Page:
For as long as she can remember, Blue has been warned that she will cause her true love to die. She doesn't believe in true love, and never thought this would be a problem. But as her life becomes caught up in the strange and sinister world of the Raven Boys, she's not so sure anymore.
Book 2: The Dream Thieves
Now that the ley lines around Cabeswater have been woken, nothing for Ronan, Gansey, Blue, and Adam will be the same. Ronan, for one, is falling more and more deeply into his dreams, and his dreams are intruding more and more into waking life. Meanwhile, some very sinister people are looking for some of the same pieces of the Cabeswater puzzle that Gansey is after....
Book 3: Blue Lily, Lily Blue
There is danger in dreaming. But there is even more danger in waking up.
Blue Sargent has found things. For the first time in her life, she has friends she can trust, a group to which she can belong. The Raven Boys have taken her in as one of their own. Their problems have become hers, and her problems have become theirs.
The trick with found things though, is how easily they can be lost.
Read by Will Patton, published by Scholastic Audio in 2014. Music by Kate Hummel.
 “Equal parts thriller and mystery, with a measured dash of romance sprinkled on topMaggie has woven such a unique, intriguing narrative that I struggled for comparisons..”— MTV.com
“[A] well-paced neo-Gothic thriller about a teenage fivesome’s search for the supernatural . . .”— New York Times Book Review
“Simultaneously complex and simple, compulsively readable, marvelously wrought.”— Kirkus Reviews, starred review 
“Stiefvater’s can’t-put-it-down paranormal adventure will leave you clamoring for book 2.” Entertainment Weekly 
“[A]  tour de force of characterization, and while there is no lack of event or mystery, it is the way Stiefvater’s people live in the reader’s imagination that makes this such a memorable read.”— Publishers Weekly, starred review
Visit The Raven Cycle Official Site
Visit Maggie Stiefvater’s Official Site
Visit the This is Teen Pinterest page to follow The Raven Cycle Tarot Tour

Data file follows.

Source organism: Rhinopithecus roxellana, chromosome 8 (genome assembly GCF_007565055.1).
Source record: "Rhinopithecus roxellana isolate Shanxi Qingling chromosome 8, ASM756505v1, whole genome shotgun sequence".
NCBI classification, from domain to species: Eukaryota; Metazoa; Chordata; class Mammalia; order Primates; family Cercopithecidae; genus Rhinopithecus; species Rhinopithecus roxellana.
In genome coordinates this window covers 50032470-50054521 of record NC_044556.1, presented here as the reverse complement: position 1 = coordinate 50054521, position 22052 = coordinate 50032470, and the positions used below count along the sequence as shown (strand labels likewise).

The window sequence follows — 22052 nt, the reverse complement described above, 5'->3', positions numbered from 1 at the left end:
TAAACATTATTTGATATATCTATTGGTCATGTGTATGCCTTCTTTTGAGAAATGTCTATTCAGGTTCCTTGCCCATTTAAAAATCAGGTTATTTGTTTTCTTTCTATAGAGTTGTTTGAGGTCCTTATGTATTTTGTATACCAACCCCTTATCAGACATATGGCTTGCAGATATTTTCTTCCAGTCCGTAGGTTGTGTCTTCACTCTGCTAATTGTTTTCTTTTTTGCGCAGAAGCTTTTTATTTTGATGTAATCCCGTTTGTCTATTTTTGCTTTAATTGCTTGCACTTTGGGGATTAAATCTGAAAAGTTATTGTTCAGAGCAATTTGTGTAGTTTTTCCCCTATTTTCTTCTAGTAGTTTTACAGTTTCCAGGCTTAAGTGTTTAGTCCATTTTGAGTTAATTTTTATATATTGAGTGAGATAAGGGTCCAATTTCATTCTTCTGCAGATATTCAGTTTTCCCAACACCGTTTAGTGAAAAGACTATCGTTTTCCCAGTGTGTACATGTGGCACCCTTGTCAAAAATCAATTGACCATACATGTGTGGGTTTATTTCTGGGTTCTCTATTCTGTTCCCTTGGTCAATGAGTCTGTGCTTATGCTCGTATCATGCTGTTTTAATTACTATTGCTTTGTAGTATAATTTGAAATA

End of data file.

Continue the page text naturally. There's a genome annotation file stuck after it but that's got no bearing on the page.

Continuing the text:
Follow Maggie on TwitterFacebookTumblr and Instagram

Author Maggie Stiefvater designed The Raven Cycle Tarot, a Major Arcana 22-card deck inspired by The Raven Cycle series. The cards will be revealed in a 22-stop blog tour running November 1 – November 22. 
Follow The Raven Cycle Tarot Tour on the This is Teen Pinterest page to collect all 22 cards!
Download the tour schedule:
b2ap3_thumbnail_MaggieStiefvater.jpgABOUT THE AUTHOR
Entertainment Weekly has called Maggie Stiefvater, “one of the finest YA novelists writing today.” Maggie Stiefvater is a writer, artist, and musician and the New York Times bestselling author of Shiver, hailed by Publishers Weekly in a starred review as, “a lyrical tale,” and by BookPage as, “beautifully written, even poetic at times, and a perfect indulgence for readers of all ages.” There are more than 1.8 million copies of the Shiver trilogy in print. Since publication, rights to thirty-six foreign editions of Shiver have been licensed. Linger, the second book in the Shiver trilogy, debuted at #1 on the New York Times Bestseller list. The Scorpio Races (2011) was named to the following best of the year lists for 2011: Publishers WeeklySchool Library JournalThe Horn Book and Kirkus Reviews. In addition, The Scorpio Races was named a 2012 Michael L. Printz Honor Book by the American Library Association and a New York Times Notable Children’s BookTime Magazine called, The Raven Boys, Book #1 in Stiefvater’s latest New York Timesbestselling series The Raven Cycle, “A flirtier kind of horror-fantasy, aimed at teens clutching tattered Twilight and Sandman paperbacks....Stiefvater’s quirky prose has ample nerdy pleasures.” Stiefvater lives in Virginia with her family.
One winner will receive:
·         The Raven BoysThe Dream Thieves, and Blue Lily, Lily Blue
·         PLUS a Limited Edition The Raven Cycle Major Arcana Tarot Deck (featuring Maggie Stiefvater original artwork!)
Prizing & samples courtesy of Scholastic
Giveaway open to US addresses only
Entering is simple, just fill out the entry form below. Winners will be announced in our monthly newsletter (sign up now!) within 30-60 days after the giveaway ends.

During each giveaway, we ask entrants a question pertaining to the book. Here is the question they'll be answering in the comments below for extra entries: Who is your favorite character in The Raven Cycle and why?

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22. I'm My Own Dog Blog Tour

Thanks so much to Candlewick Press for asking us to join the I'm My Own Dog blog tour. They're giving away a copy of the book, and David Ezra Stein answered some questions for us! Read on and enter to win using the Rafflecopter widget (US, ends 11/14).


About the book

Many dogs have human owners. Not this dog. He fetches his own slippers, curls up at his own feet, and gives himself a good scratch. But there is one spot, in the middle of his back, that he just can’t reach. So one day, he lets a human scratch it. And the poor little fella follows him home. What can the dog do but get a leash to lead the guy around with? Dog lovers of all ages will revel in the humorous role-reversal as this dog teaches his human all the skills he needs to be a faithful companion.

About the author

David Ezra Stein is the creator of many award-winning picture books, including Interrupting Chicken, which was awarded a Caldecott Honor, Because Amelia Smiled, and Dinosaur Kisses. He lives with his family in Kew Gardens, New York.

Find out more about him at www.davidezra.com.


Q & A with David Ezra Stein

Alethea at RNSL: I loved I'm My Own Dog. Do you have (or have you previously had) a pet like this? How did you develop the alternative view he takes on ownership?